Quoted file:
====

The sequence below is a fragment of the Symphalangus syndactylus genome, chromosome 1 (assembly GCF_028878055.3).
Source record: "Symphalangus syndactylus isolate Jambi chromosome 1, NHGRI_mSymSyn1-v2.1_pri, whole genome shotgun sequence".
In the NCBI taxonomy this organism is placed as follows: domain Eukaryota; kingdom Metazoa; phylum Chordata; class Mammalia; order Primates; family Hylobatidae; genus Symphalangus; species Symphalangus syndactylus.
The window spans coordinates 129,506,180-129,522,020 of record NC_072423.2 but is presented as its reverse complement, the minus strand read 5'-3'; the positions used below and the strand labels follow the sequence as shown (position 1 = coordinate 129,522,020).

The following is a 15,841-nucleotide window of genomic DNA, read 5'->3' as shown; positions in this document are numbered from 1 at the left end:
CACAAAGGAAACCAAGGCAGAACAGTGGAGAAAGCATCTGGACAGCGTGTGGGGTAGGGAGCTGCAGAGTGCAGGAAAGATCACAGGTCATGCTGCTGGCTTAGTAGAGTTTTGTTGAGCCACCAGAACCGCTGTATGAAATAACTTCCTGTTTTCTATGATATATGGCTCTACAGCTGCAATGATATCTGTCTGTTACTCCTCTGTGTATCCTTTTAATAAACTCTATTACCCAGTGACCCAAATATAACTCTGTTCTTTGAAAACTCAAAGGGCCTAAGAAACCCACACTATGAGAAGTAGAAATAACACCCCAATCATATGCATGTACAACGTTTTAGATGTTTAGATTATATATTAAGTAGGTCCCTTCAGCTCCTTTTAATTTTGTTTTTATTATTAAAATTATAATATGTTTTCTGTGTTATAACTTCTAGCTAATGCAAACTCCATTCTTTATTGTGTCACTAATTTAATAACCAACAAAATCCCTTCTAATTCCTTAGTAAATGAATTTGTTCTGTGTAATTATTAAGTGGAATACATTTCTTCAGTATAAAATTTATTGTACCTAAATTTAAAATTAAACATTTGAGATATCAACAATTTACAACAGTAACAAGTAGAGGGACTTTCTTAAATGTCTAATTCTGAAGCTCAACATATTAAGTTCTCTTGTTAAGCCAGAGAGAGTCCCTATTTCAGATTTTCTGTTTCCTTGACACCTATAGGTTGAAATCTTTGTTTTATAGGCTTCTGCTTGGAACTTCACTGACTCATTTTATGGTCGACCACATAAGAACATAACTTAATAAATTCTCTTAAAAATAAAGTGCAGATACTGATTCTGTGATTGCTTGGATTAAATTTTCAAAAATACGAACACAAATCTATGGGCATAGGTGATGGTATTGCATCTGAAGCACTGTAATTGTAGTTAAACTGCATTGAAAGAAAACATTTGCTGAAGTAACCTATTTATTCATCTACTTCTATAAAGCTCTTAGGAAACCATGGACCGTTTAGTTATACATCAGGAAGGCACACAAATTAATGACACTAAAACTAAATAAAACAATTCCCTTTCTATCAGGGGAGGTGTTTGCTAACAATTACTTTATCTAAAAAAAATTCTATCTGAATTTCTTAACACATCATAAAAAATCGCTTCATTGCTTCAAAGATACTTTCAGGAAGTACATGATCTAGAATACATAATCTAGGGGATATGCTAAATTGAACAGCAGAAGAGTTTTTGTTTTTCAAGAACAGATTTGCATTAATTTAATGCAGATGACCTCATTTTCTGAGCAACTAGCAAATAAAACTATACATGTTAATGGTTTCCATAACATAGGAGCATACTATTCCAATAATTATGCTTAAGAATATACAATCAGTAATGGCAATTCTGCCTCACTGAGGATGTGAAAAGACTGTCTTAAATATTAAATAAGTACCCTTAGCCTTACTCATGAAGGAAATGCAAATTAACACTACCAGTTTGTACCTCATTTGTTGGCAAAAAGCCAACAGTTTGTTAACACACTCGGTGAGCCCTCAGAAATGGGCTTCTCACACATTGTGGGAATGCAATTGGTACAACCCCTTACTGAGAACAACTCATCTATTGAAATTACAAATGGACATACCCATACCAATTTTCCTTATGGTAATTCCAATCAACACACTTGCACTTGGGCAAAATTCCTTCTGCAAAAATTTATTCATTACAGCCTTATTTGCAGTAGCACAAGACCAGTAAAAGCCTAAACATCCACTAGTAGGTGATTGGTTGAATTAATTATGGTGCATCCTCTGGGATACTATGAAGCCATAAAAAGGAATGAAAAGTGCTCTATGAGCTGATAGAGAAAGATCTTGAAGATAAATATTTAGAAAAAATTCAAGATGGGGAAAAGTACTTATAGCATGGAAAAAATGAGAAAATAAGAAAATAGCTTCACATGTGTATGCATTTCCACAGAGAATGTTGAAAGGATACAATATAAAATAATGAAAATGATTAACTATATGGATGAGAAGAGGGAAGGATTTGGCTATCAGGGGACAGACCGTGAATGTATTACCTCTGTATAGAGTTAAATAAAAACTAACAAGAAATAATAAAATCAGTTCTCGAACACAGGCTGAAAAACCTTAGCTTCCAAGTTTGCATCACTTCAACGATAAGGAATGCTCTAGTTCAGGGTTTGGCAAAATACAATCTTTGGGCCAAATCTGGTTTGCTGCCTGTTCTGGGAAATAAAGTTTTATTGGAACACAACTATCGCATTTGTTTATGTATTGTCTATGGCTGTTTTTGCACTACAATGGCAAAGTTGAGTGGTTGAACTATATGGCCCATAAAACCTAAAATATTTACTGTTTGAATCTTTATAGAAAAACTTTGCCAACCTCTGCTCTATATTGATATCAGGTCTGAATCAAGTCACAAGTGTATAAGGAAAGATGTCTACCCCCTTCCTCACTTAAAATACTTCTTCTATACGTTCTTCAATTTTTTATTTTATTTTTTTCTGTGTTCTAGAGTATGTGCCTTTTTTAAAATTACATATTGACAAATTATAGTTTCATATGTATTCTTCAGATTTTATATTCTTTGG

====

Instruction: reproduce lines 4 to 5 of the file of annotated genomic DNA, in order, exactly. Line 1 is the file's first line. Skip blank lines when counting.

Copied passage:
The window spans coordinates 129,506,180-129,522,020 of record NC_072423.2 but is presented as its reverse complement, the minus strand read 5'-3'; the positions used below and the strand labels follow the sequence as shown (position 1 = coordinate 129,522,020).

The following is a 15,841-nucleotide window of genomic DNA, read 5'->3' as shown; positions in this document are numbered from 1 at the left end: